March 2022: Noah Brauer
Noah Brauer is a Ph.D. candidate and Graduate Research Assistant in meteorology at the University of Oklahoma studying polarimetric radar observations and precipitation microphysics in tropical cyclones.
I am originally from Vancouver, Canada and ended up in Colorado where I eventually earned my Bachelor’s degree in geography with minors in mathematics and atmospheric science from the University of Colorado Boulder in 2015. I also took additional meteorology classes at MSU Denver. After working for over two years at a weather software company in Denver, I moved to Norman, Oklahoma where I received my M.S. in meteorology from the University of Oklahoma in 2019, and later went on to pursue my PhD in meteorology.
- What first got you interested in the topics you chose to study?
I have always been obsessed with maps and geography in general. One memorable event that inspired me to pursue a career in meteorology was when lightning struck a pole next to my grandparents house in Cincinnati, Ohio when I was 6 years old. From then on, I kept a daily weather log, maintained a home weather station, and read books about the weather. I continue to have an endless curiosity about the atmosphere and why certain weather phenomena occur.
More specifically, Hurricane Harvey occurred shortly after I started graduate school and I had many questions about how a single storm can produce 60 inches of rainfall over the same area in just a few days. This event really got me interested in radar meteorology, tropical cyclones, and cloud physics.
- How has your area of research evolved since you first started doing research?
For my Master’s work, I focused mainly on ground-based polarimetric radar observations of Hurricane Harvey (2017). As I started my PhD, I began to compare ground radar observations of precipitation in tropical cyclones to space-borne radar observations of tropical cyclones. Both of these remote sensing methods have advantages and disadvantages, so using them together can help bridge the gap in a lot of our knowledge of precipitation processes in tropical cyclones. I have also participated in 5 field campaigns in landfalling hurricanes to collect mobile radar data, weather balloon observations, and disdrometer retrievals to better understand precipitation processes, characteristics, and variability in different parts of hurricanes. Later on in my PhD, I constructed a global database of tropical cyclones using space-borne radar observations to investigate how precipitation processes vary globally in these storms.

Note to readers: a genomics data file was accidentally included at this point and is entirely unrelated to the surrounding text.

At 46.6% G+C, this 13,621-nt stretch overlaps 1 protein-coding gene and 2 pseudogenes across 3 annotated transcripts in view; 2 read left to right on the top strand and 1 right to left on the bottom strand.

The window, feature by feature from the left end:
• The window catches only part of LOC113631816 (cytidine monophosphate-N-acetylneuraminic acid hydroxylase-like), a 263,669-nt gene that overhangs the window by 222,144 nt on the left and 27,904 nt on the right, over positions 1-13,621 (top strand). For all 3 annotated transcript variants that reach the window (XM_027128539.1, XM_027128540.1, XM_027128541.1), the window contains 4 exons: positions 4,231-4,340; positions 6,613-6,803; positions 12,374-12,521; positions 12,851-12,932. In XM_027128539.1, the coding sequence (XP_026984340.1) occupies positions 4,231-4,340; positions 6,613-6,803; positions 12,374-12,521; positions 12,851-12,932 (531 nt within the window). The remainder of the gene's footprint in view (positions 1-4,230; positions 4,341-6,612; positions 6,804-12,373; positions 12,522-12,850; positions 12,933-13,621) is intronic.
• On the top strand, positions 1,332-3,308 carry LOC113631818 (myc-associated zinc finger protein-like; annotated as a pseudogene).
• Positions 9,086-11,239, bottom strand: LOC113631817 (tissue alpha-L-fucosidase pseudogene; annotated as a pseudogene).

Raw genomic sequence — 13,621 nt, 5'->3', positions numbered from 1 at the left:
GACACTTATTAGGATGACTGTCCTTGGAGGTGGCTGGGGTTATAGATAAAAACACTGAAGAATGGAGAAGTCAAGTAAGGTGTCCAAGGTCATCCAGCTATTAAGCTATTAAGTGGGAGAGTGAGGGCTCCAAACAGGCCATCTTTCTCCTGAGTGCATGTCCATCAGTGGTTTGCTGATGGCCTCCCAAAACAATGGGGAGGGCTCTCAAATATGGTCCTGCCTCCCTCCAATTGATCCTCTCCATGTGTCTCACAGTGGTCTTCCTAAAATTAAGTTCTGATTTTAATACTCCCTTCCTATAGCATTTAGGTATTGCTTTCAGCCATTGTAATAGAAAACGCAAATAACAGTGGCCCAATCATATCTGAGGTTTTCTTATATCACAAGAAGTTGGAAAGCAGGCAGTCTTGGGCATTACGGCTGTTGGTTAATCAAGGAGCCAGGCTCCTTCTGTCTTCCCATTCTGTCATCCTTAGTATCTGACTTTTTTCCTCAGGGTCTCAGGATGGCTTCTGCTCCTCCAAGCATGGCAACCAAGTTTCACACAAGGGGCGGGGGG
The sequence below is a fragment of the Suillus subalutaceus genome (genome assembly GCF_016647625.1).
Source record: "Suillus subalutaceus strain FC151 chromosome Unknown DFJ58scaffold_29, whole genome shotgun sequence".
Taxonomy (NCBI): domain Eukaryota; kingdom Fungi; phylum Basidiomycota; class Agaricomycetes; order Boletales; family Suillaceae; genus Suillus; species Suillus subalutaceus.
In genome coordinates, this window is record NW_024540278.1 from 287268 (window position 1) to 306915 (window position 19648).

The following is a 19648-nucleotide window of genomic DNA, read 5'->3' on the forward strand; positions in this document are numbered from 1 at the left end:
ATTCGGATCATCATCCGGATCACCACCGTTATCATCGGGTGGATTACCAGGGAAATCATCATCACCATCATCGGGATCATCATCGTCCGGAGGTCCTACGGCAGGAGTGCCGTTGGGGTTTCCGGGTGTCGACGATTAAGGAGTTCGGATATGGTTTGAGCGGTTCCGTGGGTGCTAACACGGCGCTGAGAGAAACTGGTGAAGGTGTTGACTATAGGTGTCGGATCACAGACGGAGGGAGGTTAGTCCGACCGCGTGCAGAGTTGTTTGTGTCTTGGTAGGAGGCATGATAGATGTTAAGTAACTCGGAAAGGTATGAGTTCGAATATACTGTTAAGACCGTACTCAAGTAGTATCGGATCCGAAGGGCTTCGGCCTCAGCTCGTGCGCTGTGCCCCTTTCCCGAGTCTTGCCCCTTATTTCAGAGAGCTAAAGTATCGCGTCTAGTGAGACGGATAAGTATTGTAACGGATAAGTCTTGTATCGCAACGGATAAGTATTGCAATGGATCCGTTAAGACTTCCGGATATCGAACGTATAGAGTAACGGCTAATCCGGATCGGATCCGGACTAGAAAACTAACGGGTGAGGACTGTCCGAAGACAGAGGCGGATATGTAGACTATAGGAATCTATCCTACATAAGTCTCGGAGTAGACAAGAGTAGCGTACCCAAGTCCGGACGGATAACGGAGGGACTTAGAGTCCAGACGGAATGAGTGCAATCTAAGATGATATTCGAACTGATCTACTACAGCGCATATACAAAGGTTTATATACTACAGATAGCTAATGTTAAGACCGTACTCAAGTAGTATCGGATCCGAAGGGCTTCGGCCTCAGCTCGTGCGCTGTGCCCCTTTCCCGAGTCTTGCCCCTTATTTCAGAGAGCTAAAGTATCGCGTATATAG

- Where do you see your area of research headed in the future?
There is still so much we don’t know about precipitation in tropical cyclones as they are difficult to accurately sample, especially when over the open ocean. I would like to improve our current algorithms to quantify precipitation in tropical cyclones (such as the particle size distribution), and compare these quantities throughout the entire evolution of tropical cyclones on a global scale. This will improve our representation of precipitation of tropical cyclones in numerical models to improve our current forecasting capabilities.
Further, I hope to apply my knowledge of ground radar retrievals and space-borne radar observations to other high-impact weather events such as winter storms and mid-latitude convection.
- What is your favorite part of your job?
I love being able to apply the theoretical knowledge that I have learned in numerous years of education to answer important science questions that have an enormous impact on people’s lives. The beautiful thing about research is that you can use your creativity to test new hypotheses and ideas that can ultimately advance our knowledge of the atmosphere, and why it does what it does.
Teaching and mentoring students has also been an incredibly enjoyable and valuable experience throughout my time at OU. Sharing my passion for the weather with other students and seeing them succeed and further advance the science is very rewarding and makes me very optimistic for the future of our field.
- What are some of your hobbies?
Outside of academia, I love spending time with my friends, family, and cats. I also thoroughly enjoy hiking, biking, soccer, cooking, homebrewing, and traveling.
- Who has inspired you most throughout your career?
Where to begin…First and foremost, my mother, father, sister, grandparents, and friends for always supporting me and my (sometimes annoying) obsession with meteorology, whether that be constantly having The Weather Channel on the TV, or seeing me immediately rush to the window to watch a thunderstorm in the middle of social gatherings. My Calculus 1 professor during my undergraduate days for teaching me that math isn’t scary also played a big role in my academic career (I struggled with math throughout high school). In atmospheric science, Prof. Jeff Basara, Prof. Pierre Kirstetter, Prof. John Cassano, Prof. Keah Schuenemann, and Prof. Sam Ng (amongst many others) have been huge inspirations for always believing in me and for further generating my passion for meteorology. Last but not least, all of my fantastic colleagues and collaborators throughout my career.